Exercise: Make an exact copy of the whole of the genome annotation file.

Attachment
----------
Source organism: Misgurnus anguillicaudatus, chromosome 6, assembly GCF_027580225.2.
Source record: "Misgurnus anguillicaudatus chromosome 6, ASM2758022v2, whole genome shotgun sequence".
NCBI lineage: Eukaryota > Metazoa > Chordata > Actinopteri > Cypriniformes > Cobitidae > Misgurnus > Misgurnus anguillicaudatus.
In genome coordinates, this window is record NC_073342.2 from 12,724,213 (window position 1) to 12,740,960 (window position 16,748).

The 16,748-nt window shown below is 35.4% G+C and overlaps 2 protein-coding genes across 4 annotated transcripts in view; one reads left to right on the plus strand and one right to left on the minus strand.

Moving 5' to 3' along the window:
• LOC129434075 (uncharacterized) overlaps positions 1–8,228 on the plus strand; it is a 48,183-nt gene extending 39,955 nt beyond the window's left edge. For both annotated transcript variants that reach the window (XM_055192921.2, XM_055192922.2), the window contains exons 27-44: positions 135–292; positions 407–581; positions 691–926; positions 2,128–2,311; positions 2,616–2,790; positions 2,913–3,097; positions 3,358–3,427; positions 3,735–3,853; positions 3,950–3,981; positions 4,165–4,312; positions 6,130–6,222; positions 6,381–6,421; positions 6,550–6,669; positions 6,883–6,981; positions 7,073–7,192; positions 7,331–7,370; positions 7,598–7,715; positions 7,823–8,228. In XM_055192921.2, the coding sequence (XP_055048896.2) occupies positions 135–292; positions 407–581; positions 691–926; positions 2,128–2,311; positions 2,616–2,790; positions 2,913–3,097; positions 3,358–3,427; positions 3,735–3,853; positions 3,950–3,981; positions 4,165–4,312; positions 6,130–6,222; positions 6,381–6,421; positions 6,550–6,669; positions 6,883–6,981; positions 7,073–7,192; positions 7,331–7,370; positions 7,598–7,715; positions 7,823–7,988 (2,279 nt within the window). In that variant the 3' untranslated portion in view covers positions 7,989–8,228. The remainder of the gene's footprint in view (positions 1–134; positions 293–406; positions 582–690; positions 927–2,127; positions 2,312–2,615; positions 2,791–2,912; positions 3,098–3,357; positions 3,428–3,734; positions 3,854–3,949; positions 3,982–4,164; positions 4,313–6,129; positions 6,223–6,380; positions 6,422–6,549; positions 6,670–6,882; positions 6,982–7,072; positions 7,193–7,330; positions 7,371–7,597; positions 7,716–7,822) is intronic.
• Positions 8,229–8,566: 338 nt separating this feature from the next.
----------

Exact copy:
Source organism: Misgurnus anguillicaudatus, chromosome 6, assembly GCF_027580225.2.
Source record: "Misgurnus anguillicaudatus chromosome 6, ASM2758022v2, whole genome shotgun sequence".
NCBI lineage: Eukaryota > Metazoa > Chordata > Actinopteri > Cypriniformes > Cobitidae > Misgurnus > Misgurnus anguillicaudatus.
In genome coordinates, this window is record NC_073342.2 from 12,724,213 (window position 1) to 12,740,960 (window position 16,748).

The 16,748-nt window shown below is 35.4% G+C and overlaps 2 protein-coding genes across 4 annotated transcripts in view; one reads left to right on the plus strand and one right to left on the minus strand.

Moving 5' to 3' along the window:
• LOC129434075 (uncharacterized) overlaps positions 1–8,228 on the plus strand; it is a 48,183-nt gene extending 39,955 nt beyond the window's left edge. For both annotated transcript variants that reach the window (XM_055192921.2, XM_055192922.2), the window contains exons 27-44: positions 135–292; positions 407–581; positions 691–926; positions 2,128–2,311; positions 2,616–2,790; positions 2,913–3,097; positions 3,358–3,427; positions 3,735–3,853; positions 3,950–3,981; positions 4,165–4,312; positions 6,130–6,222; positions 6,381–6,421; positions 6,550–6,669; positions 6,883–6,981; positions 7,073–7,192; positions 7,331–7,370; positions 7,598–7,715; positions 7,823–8,228. In XM_055192921.2, the coding sequence (XP_055048896.2) occupies positions 135–292; positions 407–581; positions 691–926; positions 2,128–2,311; positions 2,616–2,790; positions 2,913–3,097; positions 3,358–3,427; positions 3,735–3,853; positions 3,950–3,981; positions 4,165–4,312; positions 6,130–6,222; positions 6,381–6,421; positions 6,550–6,669; positions 6,883–6,981; positions 7,073–7,192; positions 7,331–7,370; positions 7,598–7,715; positions 7,823–7,988 (2,279 nt within the window). In that variant the 3' untranslated portion in view covers positions 7,989–8,228. The remainder of the gene's footprint in view (positions 1–134; positions 293–406; positions 582–690; positions 927–2,127; positions 2,312–2,615; positions 2,791–2,912; positions 3,098–3,357; positions 3,428–3,734; positions 3,854–3,949; positions 3,982–4,164; positions 4,313–6,129; positions 6,223–6,380; positions 6,422–6,549; positions 6,670–6,882; positions 6,982–7,072; positions 7,193–7,330; positions 7,371–7,597; positions 7,716–7,822) is intronic.
• Positions 8,229–8,566: 338 nt separating this feature from the next.